Helping Hands – Volunteering in Today’s World

Over the years I’ve been involved in a number of not-for-profit organizations.  Rotary, Lions Club, Job’s Daughters, Scouting, musical organizations, political organizations, and a rock club (I’m sure there are more but they don’t currently come to mind).  Over time, they all come down to some type of political/power struggle.  I volunteer to do something, and later on wonder what was I thinking?

I was thinking I want to help.  I want to assist their progress in some way.  I want to see them succeed. How can I help?  With my take-charge personality I end up the chairman, the president, the leader.  I find myself pulling away from those decisions more and more.  Would I be Secretary of the Rock Club. No thanks.  How about the Membership Coordinator? Grant Writer? Publicity Chairperson?  NO, NO and NO.   I’ll help where I can, but I don’t want the board meetings, the distraction to creating, the politics.

So how can I help?

I’ve been knitting for years.  As my little sign says, “knitting keeps me from unraveling”.  I can create something useful and keep hands busy.  I’m a much nicer passenger when I knit and don’t watch Tracy drive.  I’ve gifted hundreds of blankets over the years both knit and crochet.  I’ve taught both my youngest daughter and grand-daughter how to knit and they also have “busy hands”.  So what do we do with all that stuff?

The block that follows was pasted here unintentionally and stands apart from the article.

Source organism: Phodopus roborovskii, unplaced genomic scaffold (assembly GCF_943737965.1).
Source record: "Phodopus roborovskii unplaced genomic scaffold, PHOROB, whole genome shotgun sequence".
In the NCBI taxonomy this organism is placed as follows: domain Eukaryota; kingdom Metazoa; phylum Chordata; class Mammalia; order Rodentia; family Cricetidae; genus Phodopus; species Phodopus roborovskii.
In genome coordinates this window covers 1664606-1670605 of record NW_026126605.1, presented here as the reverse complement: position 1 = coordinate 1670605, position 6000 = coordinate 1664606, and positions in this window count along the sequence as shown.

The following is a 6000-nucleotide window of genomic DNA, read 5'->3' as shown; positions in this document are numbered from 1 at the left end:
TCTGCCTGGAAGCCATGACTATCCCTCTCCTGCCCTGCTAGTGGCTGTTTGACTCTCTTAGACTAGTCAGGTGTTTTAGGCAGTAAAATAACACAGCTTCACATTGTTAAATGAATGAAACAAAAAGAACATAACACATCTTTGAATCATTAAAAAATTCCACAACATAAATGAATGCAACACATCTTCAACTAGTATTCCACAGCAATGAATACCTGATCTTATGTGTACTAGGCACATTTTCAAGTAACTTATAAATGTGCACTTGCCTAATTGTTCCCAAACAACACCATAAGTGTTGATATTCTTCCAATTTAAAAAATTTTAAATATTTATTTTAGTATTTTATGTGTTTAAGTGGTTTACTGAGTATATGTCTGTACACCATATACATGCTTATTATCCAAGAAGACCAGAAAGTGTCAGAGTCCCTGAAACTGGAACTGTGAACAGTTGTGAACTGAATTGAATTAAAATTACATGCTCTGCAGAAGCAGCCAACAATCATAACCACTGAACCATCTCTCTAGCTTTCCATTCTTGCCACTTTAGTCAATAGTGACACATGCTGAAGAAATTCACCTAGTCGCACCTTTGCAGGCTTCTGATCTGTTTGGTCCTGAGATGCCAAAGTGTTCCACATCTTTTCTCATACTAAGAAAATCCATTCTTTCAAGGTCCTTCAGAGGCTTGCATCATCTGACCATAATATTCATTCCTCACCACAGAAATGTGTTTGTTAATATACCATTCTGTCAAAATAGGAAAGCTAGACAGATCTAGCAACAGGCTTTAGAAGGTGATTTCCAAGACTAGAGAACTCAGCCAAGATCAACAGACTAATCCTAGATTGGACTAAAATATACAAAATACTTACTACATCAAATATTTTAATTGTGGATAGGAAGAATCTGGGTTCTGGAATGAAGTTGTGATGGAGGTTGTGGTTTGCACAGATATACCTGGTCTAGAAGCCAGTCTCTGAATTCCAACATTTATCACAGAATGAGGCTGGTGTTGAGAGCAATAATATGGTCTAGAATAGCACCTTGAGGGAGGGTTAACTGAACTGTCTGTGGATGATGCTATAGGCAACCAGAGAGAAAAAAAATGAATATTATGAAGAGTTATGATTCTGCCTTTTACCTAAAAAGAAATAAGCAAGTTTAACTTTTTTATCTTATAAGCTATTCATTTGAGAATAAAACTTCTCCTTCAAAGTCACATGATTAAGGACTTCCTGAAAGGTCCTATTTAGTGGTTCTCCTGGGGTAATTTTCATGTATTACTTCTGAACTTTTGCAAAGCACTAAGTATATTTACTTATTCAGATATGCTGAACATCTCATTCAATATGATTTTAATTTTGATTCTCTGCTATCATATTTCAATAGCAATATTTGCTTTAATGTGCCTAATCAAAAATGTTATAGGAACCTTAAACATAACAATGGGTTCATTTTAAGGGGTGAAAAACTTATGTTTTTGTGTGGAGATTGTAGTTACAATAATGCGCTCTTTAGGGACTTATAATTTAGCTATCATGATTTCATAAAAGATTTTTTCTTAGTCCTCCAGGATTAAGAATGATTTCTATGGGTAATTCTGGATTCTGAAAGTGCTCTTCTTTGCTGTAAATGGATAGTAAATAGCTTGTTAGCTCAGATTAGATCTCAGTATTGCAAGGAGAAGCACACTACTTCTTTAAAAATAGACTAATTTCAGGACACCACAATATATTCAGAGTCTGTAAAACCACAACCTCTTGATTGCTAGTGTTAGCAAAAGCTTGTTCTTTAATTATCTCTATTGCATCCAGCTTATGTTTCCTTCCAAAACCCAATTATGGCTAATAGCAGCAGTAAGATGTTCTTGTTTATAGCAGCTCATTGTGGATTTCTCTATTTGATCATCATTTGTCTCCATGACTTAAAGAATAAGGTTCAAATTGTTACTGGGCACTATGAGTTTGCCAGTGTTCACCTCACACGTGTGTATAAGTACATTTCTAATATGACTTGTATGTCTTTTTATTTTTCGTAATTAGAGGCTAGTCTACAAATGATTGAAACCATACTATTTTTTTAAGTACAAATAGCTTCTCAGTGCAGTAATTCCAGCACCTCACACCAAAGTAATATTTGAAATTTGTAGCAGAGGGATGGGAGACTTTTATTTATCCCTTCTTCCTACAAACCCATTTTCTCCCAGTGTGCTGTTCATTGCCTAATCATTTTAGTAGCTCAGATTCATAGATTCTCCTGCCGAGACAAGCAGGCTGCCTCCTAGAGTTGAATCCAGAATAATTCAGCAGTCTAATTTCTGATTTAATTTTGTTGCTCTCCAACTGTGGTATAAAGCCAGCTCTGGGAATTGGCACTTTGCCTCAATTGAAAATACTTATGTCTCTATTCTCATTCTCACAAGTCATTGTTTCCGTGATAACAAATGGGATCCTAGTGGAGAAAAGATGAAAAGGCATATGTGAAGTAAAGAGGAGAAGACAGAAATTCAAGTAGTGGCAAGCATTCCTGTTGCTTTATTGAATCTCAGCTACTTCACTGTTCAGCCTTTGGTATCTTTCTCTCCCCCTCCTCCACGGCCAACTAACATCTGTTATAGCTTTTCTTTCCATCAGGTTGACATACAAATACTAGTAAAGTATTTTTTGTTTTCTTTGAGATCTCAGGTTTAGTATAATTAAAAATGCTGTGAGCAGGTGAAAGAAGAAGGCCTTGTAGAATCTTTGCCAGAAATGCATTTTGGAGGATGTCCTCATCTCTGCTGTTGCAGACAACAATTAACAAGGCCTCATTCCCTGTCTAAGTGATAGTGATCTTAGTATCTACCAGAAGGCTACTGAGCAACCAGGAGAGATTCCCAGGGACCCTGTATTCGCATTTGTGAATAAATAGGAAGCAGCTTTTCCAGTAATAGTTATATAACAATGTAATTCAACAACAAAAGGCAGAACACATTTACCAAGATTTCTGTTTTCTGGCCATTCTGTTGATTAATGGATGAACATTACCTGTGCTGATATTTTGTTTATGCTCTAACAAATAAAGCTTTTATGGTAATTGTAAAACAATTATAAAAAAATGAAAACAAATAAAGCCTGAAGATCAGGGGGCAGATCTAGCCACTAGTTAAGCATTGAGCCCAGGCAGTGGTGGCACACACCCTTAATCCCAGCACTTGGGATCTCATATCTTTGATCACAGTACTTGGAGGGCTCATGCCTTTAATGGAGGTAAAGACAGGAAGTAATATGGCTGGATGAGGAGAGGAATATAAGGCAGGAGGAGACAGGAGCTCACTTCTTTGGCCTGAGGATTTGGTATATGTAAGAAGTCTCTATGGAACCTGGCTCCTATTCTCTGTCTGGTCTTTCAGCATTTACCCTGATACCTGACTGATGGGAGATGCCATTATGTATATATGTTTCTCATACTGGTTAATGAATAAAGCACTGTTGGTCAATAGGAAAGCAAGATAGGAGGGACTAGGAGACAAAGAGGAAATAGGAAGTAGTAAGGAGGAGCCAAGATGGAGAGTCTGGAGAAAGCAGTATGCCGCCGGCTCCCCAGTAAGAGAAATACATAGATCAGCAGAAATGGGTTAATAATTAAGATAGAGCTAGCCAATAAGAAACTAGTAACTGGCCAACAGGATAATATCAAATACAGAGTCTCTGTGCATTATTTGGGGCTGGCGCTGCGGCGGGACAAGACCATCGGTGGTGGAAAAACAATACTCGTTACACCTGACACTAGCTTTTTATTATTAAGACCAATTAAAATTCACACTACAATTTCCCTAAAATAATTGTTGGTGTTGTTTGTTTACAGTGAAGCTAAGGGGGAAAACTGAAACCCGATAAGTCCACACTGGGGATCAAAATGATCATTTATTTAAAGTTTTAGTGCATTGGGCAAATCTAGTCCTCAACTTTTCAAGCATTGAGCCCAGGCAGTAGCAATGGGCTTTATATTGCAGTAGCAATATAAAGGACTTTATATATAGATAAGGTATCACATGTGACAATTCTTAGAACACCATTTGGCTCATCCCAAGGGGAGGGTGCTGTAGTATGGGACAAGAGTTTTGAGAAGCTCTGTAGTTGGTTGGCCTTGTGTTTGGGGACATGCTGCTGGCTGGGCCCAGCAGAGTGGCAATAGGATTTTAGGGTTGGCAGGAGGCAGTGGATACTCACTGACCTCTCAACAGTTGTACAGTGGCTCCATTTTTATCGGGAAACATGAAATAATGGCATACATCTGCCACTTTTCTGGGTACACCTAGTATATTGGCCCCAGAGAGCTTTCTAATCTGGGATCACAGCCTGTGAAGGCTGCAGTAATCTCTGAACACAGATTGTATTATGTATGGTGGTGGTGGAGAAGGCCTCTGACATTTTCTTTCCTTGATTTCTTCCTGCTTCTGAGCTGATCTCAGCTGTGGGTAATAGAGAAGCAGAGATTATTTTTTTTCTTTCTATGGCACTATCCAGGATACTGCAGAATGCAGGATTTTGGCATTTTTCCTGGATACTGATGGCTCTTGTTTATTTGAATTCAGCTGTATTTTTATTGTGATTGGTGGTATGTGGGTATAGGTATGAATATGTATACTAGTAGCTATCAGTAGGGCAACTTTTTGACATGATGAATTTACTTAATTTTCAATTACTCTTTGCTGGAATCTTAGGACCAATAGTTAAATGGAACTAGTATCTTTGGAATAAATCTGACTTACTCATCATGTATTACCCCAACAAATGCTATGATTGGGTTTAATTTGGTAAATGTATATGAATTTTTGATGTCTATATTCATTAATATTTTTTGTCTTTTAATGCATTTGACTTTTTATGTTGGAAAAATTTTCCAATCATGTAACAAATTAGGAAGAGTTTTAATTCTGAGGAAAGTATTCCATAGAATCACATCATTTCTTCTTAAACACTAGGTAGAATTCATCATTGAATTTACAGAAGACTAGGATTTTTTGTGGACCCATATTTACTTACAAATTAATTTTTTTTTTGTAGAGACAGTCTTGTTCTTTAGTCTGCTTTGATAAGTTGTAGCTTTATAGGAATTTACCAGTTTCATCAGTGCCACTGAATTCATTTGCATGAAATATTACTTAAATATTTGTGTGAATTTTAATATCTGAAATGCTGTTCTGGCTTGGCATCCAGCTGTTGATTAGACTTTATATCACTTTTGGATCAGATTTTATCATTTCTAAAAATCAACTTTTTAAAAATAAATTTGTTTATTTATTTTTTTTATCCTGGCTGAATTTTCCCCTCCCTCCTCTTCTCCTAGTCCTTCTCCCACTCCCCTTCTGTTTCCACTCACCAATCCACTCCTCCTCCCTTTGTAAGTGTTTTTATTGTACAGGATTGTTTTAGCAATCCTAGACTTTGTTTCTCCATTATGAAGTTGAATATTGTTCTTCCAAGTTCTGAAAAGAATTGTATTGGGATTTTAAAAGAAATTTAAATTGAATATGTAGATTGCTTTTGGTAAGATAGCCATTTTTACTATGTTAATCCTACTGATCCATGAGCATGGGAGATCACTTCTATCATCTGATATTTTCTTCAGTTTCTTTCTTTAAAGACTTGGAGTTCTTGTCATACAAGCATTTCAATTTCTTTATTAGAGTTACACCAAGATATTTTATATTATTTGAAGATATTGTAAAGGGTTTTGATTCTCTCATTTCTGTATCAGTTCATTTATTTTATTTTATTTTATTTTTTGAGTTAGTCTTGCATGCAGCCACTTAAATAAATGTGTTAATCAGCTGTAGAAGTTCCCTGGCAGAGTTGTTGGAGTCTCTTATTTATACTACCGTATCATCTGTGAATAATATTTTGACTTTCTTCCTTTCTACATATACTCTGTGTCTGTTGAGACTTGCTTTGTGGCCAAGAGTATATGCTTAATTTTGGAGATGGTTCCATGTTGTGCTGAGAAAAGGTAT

When we had our art/gift gallery we sold well over 100 scarves to travelers looking for something useful to offer that would remind them of their trip.  Grandmothers love the scarves as gifts for grandkids.  And some locals bought them on a regular basis as gifts and for their own families. But now that the store is closed what happens to them?

One day on Facebook an ad showed up for an organization called “Operation Gratitude”. They provide “Care Boxes” for our active military, veterans, first responders, and wounded warriors.  They take only scarves made of acrylic fibers – check;  4-6” wide – check; in masculine colors – check.  If you go to their website you can download their donation form to see all the other ways you can help.  They recently had a “service day” at their base of operation in California and created 3,000 “care boxes” for the first responders in Dallas.  This is an organization I want to give to.